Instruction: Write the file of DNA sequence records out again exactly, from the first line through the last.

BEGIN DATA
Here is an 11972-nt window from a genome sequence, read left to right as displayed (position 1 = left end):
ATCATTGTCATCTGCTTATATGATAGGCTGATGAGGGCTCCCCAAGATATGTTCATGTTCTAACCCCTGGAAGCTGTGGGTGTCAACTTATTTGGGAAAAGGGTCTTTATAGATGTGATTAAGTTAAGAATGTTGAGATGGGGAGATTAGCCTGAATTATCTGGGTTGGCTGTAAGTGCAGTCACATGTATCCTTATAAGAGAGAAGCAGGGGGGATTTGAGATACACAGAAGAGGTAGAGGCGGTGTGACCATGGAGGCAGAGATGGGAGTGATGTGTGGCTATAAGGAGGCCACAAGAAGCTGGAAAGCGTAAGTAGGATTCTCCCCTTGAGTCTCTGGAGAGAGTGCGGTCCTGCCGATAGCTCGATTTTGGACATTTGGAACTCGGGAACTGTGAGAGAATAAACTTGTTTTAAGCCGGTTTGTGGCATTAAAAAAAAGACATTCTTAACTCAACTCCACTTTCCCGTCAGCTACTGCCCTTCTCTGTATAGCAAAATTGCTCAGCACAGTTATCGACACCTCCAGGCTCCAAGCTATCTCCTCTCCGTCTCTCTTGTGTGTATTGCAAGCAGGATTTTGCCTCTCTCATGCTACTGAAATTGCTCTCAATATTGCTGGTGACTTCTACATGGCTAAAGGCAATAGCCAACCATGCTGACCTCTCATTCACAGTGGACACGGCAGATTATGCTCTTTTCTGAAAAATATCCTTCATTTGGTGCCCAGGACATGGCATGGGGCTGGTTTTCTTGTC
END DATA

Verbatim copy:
Here is an 11972-nt window from a genome sequence, read left to right as displayed (position 1 = left end):
ATCATTGTCATCTGCTTATATGATAGGCTGATGAGGGCTCCCCAAGATATGTTCATGTTCTAACCCCTGGAAGCTGTGGGTGTCAACTTATTTGGGAAAAGGGTCTTTATAGATGTGATTAAGTTAAGAATGTTGAGATGGGGAGATTAGCCTGAATTATCTGGGTTGGCTGTAAGTGCAGTCACATGTATCCTTATAAGAGAGAAGCAGGGGGGATTTGAGATACACAGAAGAGGTAGAGGCGGTGTGACCATGGAGGCAGAGATGGGAGTGATGTGTGGCTATAAGGAGGCCACAAGAAGCTGGAAAGCGTAAGTAGGATTCTCCCCTTGAGTCTCTGGAGAGAGTGCGGTCCTGCCGATAGCTCGATTTTGGACATTTGGAACTCGGGAACTGTGAGAGAATAAACTTGTTTTAAGCCGGTTTGTGGCATTAAAAAAAAGACATTCTTAACTCAACTCCACTTTCCCGTCAGCTACTGCCCTTCTCTGTATAGCAAAATTGCTCAGCACAGTTATCGACACCTCCAGGCTCCAAGCTATCTCCTCTCCGTCTCTCTTGTGTGTATTGCAAGCAGGATTTTGCCTCTCTCATGCTACTGAAATTGCTCTCAATATTGCTGGTGACTTCTACATGGCTAAAGGCAATAGCCAACCATGCTGACCTCTCATTCACAGTGGACACGGCAGATTATGCTCTTTTCTGAAAAATATCCTTCATTTGGTGCCCAGGACATGGCATGGGGCTGGTTTTCTTGTC